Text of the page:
One critical part of learning to EQ properly that hasn't been mentioned is learning what you can't EQ. The effects of room modes, multiple source interaction, boundary cancellations, surface reflections and so forth can't be compensated with EQ. You can spend all day trying to get rid of a null or peak from combfiltering with an EQ and it won't fix it, the most you can do is maybe reduce the effects. This is one of the problems with many basic auto-EQ systems, they don't know what they can't fix and keep trying.

    It may also help to look at EQ as one part of a much more comprehensive system tuning. From time alignment (which it really isn't) to crossovers to gain structure and levels, there can be a lot of other system tuning aspects that affect a system's frequency response. It's always fun to see someone with a graphic EQ and all the low frequency faders up when you ask them why they didn't just turn up the sub amp or turn down the other amps instead. For me, adjusting relative levels using the amp attenuators are often the first step in EQing a bi/tri/quad-amped system.
     
    Last edited: Apr 15, 2008
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  16. lieperjp

    lieperjp Well-Known Member

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    I know - I want a good EQ that can be manually adjusted... The current EQ just doesn't work well (it is auto) but for some reason the tech head doesn't want to change - I think he's afraid of people messing with it... but we can get a rack with a lock on it...
     
  17. museav

    museav CBMod CB Mods Departed Member

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    What is it? I don't think that I know of any EQs that have no ability to be manually controlled from either front panels controls or a connected computer. There are security covers for where you want to limit access to rack mounted equipment.
     
  18. TimmyP1955

    TimmyP1955 Active Member

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    It is a fine song, but the fidelity of the entire album is quite poor.
     
  19. MNicolai

    MNicolai Well-Known Member Fight Leukemia

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    First of all, many thanks for the link to Bink's Audio Test CD.

    What I tune with depends on the show; if the only sound is SFX, then I'll use one of the SFX tracks. If it's mostly a specific genre or group, then I'll use that. If it's broader than that, these are tracks I use quite a bit...

    If it's bolded, it's because that track is nothing but excellent for calibrating a system.

    Colin Hay - Overkill [Studio acoustic version]
    (This track is nice and dry, if you want to measure reverb on vocals this is a great track to do it on)

    Keaton Simons - Everything
    (Good for testing punchability of the subs, high-end clarity/intelligiblity)

    Ben Folds - Rockin' The Suburbs
    Ben Folds - Heist
    Gwen Stefani - The Sweet Escape
    Red Hot Chili Peppers - Fortune Faded
    Sting - Desert Rose
    (These tracks cover a wide range on the spectrum, plus they are really clean tracks to test intelligibility with)

    The Cardigans ft. Tom Jones - Burning Down The House
    Semisonic - Who's Stopping You
    Supertramp - It's Raining Again
    Linkin Park - Bleed It Out
    (Test intelligibility, high-mids, highs, but with low punches also)

    Slagsmålsklubben - Smart Drag Mr. Christer
    Slagsmålsklubben - Kom Igen Kommisarien
    Slagsmålsklubben - Övningsköra
    Slagsmålsklubben - Kasten Sten
    (Test tone reproduction, full-spectrum punchability)

    Fuel - Shimmer
    Supertramp - Dreamer
    Supertramp - Lady
    Supertramp - Another Man's Woman (live)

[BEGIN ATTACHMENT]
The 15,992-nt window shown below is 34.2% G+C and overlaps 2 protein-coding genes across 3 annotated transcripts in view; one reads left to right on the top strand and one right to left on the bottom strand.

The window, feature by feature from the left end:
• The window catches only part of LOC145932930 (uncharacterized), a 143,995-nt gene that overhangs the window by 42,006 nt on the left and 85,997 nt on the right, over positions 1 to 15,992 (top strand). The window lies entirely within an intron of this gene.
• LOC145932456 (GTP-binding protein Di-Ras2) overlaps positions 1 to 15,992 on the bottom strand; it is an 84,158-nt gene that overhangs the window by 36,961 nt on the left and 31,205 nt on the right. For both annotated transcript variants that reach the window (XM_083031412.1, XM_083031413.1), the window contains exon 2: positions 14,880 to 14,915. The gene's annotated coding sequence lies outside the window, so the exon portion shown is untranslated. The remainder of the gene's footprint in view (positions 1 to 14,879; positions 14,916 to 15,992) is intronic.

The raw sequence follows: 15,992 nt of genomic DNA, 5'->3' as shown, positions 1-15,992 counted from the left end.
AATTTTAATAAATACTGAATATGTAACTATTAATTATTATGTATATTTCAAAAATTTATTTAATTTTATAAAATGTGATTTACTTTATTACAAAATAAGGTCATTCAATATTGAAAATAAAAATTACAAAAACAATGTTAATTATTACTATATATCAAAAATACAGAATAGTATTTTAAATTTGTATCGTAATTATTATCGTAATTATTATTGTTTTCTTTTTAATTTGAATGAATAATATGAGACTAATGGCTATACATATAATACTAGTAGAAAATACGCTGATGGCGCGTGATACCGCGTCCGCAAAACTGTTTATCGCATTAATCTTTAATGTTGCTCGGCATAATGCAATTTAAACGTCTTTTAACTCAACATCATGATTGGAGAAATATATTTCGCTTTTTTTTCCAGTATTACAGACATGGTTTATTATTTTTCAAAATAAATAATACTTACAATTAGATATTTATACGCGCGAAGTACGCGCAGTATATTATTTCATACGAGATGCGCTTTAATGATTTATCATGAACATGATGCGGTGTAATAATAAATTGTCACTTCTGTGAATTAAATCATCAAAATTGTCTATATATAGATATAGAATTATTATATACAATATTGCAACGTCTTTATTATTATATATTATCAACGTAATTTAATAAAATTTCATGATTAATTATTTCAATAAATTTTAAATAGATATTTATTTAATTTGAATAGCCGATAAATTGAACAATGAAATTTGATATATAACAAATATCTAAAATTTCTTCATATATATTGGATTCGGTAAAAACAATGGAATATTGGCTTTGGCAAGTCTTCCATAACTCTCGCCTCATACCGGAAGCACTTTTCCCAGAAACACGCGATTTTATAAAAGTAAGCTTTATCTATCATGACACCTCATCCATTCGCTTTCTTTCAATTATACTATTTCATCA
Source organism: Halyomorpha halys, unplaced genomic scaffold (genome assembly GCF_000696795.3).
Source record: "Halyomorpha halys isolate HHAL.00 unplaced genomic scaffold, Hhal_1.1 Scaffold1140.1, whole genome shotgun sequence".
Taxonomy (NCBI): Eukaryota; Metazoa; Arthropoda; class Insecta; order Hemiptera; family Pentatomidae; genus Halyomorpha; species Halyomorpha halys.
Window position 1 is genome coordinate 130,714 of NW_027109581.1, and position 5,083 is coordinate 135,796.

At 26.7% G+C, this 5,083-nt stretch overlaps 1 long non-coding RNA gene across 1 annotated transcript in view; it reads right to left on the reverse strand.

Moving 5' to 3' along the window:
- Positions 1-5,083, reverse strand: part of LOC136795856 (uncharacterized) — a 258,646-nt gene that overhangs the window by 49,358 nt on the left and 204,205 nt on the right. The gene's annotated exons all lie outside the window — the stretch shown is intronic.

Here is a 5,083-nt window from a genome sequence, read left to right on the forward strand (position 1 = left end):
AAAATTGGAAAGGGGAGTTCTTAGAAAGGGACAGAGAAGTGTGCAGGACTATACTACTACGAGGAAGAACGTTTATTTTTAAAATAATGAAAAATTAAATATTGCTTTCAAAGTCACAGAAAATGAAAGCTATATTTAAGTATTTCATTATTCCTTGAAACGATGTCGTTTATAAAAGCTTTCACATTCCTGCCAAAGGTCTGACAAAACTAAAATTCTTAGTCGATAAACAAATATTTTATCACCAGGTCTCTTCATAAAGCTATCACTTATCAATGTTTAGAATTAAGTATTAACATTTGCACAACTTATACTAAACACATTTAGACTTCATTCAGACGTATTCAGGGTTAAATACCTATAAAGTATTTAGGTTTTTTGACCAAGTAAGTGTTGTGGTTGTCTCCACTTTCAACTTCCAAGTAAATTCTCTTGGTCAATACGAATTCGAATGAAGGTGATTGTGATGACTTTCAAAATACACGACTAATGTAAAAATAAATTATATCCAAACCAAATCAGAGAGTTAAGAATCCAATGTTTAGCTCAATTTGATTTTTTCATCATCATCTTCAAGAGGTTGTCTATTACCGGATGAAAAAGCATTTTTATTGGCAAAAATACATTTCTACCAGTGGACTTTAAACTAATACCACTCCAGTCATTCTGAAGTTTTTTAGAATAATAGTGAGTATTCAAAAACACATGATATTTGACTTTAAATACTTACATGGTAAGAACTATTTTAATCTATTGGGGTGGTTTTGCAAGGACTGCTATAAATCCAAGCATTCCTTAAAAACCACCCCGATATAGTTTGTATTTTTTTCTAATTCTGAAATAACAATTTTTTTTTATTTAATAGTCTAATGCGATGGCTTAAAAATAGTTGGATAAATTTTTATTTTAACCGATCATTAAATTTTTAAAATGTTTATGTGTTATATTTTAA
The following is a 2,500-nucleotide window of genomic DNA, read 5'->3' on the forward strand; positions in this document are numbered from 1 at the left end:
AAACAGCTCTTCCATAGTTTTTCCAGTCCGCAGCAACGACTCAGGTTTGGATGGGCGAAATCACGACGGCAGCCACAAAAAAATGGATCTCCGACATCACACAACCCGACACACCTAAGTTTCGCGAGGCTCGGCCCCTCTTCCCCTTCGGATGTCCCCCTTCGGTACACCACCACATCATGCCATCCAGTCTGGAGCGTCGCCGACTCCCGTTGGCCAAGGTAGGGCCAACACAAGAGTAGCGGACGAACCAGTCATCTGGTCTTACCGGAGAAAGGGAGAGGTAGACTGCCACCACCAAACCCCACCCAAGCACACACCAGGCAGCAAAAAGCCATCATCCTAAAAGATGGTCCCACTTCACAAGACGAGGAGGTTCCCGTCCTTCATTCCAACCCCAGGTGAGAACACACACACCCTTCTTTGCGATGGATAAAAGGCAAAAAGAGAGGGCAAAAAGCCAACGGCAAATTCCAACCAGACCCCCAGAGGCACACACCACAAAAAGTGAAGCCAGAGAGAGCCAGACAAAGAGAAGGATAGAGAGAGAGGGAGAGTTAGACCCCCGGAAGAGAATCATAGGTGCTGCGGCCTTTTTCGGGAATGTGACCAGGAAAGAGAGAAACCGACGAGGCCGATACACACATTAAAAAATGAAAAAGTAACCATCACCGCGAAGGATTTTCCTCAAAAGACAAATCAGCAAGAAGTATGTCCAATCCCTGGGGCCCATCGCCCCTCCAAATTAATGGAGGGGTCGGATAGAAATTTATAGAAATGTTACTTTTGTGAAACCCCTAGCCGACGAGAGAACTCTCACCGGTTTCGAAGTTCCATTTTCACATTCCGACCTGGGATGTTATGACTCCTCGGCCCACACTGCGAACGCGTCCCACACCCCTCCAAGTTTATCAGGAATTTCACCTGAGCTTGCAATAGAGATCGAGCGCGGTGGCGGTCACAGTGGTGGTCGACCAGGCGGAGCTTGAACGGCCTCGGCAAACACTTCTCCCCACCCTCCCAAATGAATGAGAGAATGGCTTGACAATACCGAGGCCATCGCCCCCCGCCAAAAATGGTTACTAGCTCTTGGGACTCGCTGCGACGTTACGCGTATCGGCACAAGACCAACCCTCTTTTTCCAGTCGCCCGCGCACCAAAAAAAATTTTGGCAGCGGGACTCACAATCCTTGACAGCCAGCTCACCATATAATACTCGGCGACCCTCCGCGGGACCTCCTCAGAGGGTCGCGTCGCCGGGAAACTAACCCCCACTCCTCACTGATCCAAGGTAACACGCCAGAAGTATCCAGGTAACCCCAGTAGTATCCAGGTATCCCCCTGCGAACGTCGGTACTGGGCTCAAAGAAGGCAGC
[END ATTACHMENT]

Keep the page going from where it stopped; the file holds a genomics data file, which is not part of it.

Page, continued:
Chris Cornell - Wave Goodbye
    (General)

    Kamelot - When the Lights Are Down

    Kamelot - The Black Halo
    Goo Goo Dolls - Big Machine
    Creed - What If
    (Crankability, full-spectrum tests, but with emphasis on lows and highs)

    Kamelot - March of Mephisto
    Metallica - Enter Sandman
    Frou Frou - Close Up
    Black Eyed Peas - Pump It
    (Crankability, full spectrum with emphasis on high-end voice intelligibility/clairity)

    Kamelot - Helena's Theme
    Dave Matthews - The Best of What's Around
    Creed - Stand Here With Me
    (Surround-soundedness, full-spectrum)


    Dave Matthews Band - What Would You Say
    Duran Duran - Notorious
    Ocean's Twelve OST - 7.29.04 The Day Of
    (Surround-soundedness, high-mids, highs)



    Now of course I don't use all of them, but I use them when I need them. So long as I have those with me I'm never at lack for good calibration material to combat whatever situations I may need to work in, solve, or be prepared for.
     
  20. museav

    museav CBMod CB Mods Departed Member

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    My situation may be different than most but there can be two different aspects to tuning a house system and it might help to identify which aspect is being addressed.

    The first aspect is tuning a system in general. This often goes well beyond just EQ and includes delays, crossovers, filters, limiting, etc. and is usually done to get a fairly neutral response from the system, although in some cases there may be multiple presets specific to certain types of applications. The point of this tuning is to get a flat or neutral baseline response from the system. Along with analysis (Smaart, EASERA SysTune, Praxis, etc.), you may listen with a wide range of materials, reflecting the wide range of uses the system might see. I always try to have some good examples of male and female vocals, acoustic/electric/synth bass, drums, horns, acoustic guitar, piano, etc. I personally try to avoid heavily compressed or processed pieces here as I want to hear the system and not the processing on the media. In my systems this baseline system tuning is something that is done once and not usually touched unless there are changes to the room or system. Since it includes many adjustments that could potentially readily negatively impact or damage the system, I try to make this system processing inaccessible to the typical user. It's a DSP that is locked out to most, if not all, users.

    The second part of system tuning is that for a particular event. This is much more subjective and usually reflects content representative of the event. This I address with separate, dedicated EQ at FOH either in the console or as a standalone EQ. This is also the EQ many people are referring to.

    This approach is not limited to installed, house systems. There are many pros with portable or touring rigs that have a fixed processing element for the system tuning aspects that can be addressed in advance such as box and array processing and then FOH processing to adjust for each venue and event.

    Of course, tuning monitors is a whole separate issue and has to be done not only per event but likely even per act.
     
    Last edited: Apr 20, 2008